Thursday, January 26, 2006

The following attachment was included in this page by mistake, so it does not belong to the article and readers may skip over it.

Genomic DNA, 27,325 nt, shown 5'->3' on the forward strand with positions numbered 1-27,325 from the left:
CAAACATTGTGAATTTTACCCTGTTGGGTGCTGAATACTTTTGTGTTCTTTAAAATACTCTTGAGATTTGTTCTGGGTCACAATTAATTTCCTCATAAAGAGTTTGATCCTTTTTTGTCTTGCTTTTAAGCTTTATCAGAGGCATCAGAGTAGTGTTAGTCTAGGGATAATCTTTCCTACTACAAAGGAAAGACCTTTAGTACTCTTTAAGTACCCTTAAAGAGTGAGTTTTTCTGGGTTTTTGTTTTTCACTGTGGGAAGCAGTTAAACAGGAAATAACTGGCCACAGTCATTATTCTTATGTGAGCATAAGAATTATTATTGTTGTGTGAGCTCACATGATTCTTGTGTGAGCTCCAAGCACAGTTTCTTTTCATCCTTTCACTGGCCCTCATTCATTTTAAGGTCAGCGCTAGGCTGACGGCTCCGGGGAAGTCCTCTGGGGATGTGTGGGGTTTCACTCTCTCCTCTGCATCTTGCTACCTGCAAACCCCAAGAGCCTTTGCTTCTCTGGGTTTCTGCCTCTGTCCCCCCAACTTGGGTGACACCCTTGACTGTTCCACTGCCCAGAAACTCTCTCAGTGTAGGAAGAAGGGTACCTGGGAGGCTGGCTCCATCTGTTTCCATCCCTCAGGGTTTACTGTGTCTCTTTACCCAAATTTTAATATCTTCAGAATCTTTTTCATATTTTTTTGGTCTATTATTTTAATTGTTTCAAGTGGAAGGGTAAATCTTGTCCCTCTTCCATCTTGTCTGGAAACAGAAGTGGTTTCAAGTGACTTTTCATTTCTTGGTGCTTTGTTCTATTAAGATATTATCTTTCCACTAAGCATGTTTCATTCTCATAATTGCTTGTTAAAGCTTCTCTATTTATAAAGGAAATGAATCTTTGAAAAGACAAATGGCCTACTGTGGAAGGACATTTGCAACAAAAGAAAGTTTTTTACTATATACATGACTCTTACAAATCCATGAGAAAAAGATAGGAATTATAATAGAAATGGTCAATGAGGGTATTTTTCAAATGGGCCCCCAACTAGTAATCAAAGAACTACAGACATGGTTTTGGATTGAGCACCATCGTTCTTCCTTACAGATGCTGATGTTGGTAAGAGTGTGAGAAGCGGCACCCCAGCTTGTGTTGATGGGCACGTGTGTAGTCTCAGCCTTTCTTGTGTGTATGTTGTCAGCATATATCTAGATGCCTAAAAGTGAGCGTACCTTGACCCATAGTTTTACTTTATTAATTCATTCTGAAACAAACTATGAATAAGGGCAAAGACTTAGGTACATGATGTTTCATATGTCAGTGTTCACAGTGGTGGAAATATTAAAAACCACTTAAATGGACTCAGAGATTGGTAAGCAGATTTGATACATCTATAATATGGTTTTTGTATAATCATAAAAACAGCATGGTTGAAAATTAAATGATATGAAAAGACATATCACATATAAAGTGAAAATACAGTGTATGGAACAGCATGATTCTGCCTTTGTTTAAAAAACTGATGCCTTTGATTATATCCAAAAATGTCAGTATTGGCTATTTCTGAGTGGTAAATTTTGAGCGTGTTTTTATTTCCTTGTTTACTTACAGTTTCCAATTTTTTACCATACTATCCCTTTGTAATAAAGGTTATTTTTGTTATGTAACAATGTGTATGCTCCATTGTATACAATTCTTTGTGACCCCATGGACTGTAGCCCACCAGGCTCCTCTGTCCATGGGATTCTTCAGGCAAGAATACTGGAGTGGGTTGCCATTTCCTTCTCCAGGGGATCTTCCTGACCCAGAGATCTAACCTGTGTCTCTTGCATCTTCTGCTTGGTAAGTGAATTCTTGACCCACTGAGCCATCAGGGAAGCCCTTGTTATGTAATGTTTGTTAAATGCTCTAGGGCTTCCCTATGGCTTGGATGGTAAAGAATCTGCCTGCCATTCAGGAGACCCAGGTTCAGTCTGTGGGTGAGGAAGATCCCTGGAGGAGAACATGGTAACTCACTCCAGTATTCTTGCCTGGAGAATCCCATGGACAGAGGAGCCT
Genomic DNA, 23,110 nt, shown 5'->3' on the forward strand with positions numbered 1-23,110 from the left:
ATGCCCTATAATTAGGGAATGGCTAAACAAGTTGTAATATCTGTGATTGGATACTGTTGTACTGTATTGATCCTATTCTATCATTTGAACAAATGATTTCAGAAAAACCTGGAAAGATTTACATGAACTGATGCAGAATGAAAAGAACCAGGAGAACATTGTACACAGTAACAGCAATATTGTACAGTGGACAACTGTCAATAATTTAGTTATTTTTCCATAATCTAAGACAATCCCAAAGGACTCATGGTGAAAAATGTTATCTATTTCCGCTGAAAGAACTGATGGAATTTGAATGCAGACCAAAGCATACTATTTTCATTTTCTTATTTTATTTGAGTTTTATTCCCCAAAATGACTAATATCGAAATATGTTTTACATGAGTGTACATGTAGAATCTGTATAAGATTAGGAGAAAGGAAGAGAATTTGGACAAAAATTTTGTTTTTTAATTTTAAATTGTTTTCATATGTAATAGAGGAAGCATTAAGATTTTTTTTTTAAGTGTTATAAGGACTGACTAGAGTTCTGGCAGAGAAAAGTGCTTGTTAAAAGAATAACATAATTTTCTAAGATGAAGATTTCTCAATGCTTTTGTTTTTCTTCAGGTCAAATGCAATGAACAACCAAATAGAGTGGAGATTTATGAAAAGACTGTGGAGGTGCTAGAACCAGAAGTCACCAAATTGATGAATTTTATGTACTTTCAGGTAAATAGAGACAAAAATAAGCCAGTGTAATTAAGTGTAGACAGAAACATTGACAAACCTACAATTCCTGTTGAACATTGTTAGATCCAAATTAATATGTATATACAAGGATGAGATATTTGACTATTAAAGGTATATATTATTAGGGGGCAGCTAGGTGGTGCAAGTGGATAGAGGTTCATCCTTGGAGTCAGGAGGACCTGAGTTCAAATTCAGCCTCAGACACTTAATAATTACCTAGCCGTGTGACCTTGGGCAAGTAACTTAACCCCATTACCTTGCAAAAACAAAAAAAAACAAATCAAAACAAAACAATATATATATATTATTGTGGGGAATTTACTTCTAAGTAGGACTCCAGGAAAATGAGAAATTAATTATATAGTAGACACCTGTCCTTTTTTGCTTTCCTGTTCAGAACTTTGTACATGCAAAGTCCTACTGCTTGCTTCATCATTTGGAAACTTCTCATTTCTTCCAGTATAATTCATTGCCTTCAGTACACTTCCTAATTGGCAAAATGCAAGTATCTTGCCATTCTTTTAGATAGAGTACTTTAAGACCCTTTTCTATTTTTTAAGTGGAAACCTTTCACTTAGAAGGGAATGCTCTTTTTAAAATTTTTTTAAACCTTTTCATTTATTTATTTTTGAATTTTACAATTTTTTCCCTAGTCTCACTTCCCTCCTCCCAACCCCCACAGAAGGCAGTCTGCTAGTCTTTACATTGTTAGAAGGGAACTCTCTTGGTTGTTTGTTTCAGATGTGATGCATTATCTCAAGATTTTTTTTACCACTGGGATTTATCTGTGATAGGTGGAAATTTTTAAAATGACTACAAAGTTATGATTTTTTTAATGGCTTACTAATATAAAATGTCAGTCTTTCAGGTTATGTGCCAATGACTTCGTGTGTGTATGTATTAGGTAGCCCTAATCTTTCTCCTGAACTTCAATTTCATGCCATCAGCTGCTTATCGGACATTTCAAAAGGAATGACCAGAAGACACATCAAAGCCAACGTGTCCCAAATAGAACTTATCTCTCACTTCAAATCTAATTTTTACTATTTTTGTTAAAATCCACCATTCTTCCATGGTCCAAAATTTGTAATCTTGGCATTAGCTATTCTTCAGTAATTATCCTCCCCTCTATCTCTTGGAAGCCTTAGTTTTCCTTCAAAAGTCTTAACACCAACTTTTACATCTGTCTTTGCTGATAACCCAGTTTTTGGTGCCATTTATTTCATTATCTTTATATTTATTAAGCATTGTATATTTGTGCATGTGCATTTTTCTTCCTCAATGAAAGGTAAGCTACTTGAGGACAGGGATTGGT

I've been watching the Muppets Season One DVD set, and it's interesting how much of the pleasure of the show is in the "acting" of the puppets, or of the puppeteers through the puppets. I never really thought about it when I was a kid grooving on the slapstick, but the way the puppeteers are able to simulate real human physical responses to emotional stimuli (little things like slouching, shrugging, lowering ones' eyelids in weariness) is just as important as the exciting and colorful character designs. On the other hand it's a bit disappointing how uneven the jokes are, and how weak Jim Henson's ubiquitious singing is. Still, Gonzo's willfully impenetrable avant-guarde routines and Miss Piggy's deranged courtship of Kermit are still funny, and I like how they stole a page from Jack Benny's playbook: female guest stars flirt outrageously with Kermit. Of course Benny always acted like it was only his due, while Kermit always seems abashed... Another surprise, at least for me; the more serious musical routines that emphasis strong singing (from the guest) and lyrical puppetry (like the graceful green dancing things in the first episode) are some of my favorite bits now. When I was a kid they couldn't be over and out of the way fast enough. Not that they aren't open to accusations of kitchiness, but they suggest possibilities for puppetry that the Jim Henson crew continued to explore over the years. I remember some show they did around 1988 with great fondness, in which they really worked the full cinematic possibilities of puppetry and did more storytelling along with the sketch comedy.